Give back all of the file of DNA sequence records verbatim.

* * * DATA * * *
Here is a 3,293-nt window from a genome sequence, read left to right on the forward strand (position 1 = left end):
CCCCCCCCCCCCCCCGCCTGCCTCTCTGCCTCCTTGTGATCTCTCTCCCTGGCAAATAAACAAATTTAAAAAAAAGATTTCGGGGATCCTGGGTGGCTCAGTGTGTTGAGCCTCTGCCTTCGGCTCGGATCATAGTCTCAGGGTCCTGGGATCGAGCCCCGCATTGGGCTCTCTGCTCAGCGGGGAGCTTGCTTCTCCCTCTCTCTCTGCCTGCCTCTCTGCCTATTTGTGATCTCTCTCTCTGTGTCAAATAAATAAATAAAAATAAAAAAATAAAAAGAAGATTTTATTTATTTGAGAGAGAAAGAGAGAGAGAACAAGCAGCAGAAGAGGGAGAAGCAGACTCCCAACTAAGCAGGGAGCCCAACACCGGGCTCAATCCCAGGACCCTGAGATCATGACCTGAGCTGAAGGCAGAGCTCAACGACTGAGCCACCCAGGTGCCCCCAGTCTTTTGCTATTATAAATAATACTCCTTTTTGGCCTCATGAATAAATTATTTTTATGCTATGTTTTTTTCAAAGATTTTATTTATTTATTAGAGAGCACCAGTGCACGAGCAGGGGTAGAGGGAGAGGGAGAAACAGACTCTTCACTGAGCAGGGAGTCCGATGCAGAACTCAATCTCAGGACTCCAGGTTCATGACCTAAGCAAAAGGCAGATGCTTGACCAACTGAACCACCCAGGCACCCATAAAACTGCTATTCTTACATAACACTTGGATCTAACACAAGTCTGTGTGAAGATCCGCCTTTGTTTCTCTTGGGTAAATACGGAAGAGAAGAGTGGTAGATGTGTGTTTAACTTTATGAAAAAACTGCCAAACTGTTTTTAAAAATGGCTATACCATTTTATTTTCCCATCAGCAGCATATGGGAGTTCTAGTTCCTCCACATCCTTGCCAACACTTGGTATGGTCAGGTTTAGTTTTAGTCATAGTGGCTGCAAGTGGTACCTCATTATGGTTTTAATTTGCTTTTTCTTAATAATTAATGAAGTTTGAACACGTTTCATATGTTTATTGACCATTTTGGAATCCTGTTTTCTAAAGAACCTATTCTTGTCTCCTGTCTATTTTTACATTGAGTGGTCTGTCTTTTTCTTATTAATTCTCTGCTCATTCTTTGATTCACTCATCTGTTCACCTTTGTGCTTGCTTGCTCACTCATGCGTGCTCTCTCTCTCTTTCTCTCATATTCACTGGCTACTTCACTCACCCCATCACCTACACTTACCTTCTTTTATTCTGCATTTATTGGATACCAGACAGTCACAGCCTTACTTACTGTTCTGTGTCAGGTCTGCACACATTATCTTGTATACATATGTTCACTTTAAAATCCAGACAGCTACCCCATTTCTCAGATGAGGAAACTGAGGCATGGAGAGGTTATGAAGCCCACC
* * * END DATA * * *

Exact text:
Here is a 3,293-nt window from a genome sequence, read left to right on the forward strand (position 1 = left end):
CCCCCCCCCCCCCCCGCCTGCCTCTCTGCCTCCTTGTGATCTCTCTCCCTGGCAAATAAACAAATTTAAAAAAAAGATTTCGGGGATCCTGGGTGGCTCAGTGTGTTGAGCCTCTGCCTTCGGCTCGGATCATAGTCTCAGGGTCCTGGGATCGAGCCCCGCATTGGGCTCTCTGCTCAGCGGGGAGCTTGCTTCTCCCTCTCTCTCTGCCTGCCTCTCTGCCTATTTGTGATCTCTCTCTCTGTGTCAAATAAATAAATAAAAATAAAAAAATAAAAAGAAGATTTTATTTATTTGAGAGAGAAAGAGAGAGAGAACAAGCAGCAGAAGAGGGAGAAGCAGACTCCCAACTAAGCAGGGAGCCCAACACCGGGCTCAATCCCAGGACCCTGAGATCATGACCTGAGCTGAAGGCAGAGCTCAACGACTGAGCCACCCAGGTGCCCCCAGTCTTTTGCTATTATAAATAATACTCCTTTTTGGCCTCATGAATAAATTATTTTTATGCTATGTTTTTTTCAAAGATTTTATTTATTTATTAGAGAGCACCAGTGCACGAGCAGGGGTAGAGGGAGAGGGAGAAACAGACTCTTCACTGAGCAGGGAGTCCGATGCAGAACTCAATCTCAGGACTCCAGGTTCATGACCTAAGCAAAAGGCAGATGCTTGACCAACTGAACCACCCAGGCACCCATAAAACTGCTATTCTTACATAACACTTGGATCTAACACAAGTCTGTGTGAAGATCCGCCTTTGTTTCTCTTGGGTAAATACGGAAGAGAAGAGTGGTAGATGTGTGTTTAACTTTATGAAAAAACTGCCAAACTGTTTTTAAAAATGGCTATACCATTTTATTTTCCCATCAGCAGCATATGGGAGTTCTAGTTCCTCCACATCCTTGCCAACACTTGGTATGGTCAGGTTTAGTTTTAGTCATAGTGGCTGCAAGTGGTACCTCATTATGGTTTTAATTTGCTTTTTCTTAATAATTAATGAAGTTTGAACACGTTTCATATGTTTATTGACCATTTTGGAATCCTGTTTTCTAAAGAACCTATTCTTGTCTCCTGTCTATTTTTACATTGAGTGGTCTGTCTTTTTCTTATTAATTCTCTGCTCATTCTTTGATTCACTCATCTGTTCACCTTTGTGCTTGCTTGCTCACTCATGCGTGCTCTCTCTCTCTTTCTCTCATATTCACTGGCTACTTCACTCACCCCATCACCTACACTTACCTTCTTTTATTCTGCATTTATTGGATACCAGACAGTCACAGCCTTACTTACTGTTCTGTGTCAGGTCTGCACACATTATCTTGTATACATATGTTCACTTTAAAATCCAGACAGCTACCCCATTTCTCAGATGAGGAAACTGAGGCATGGAGAGGTTATGAAGCCCACC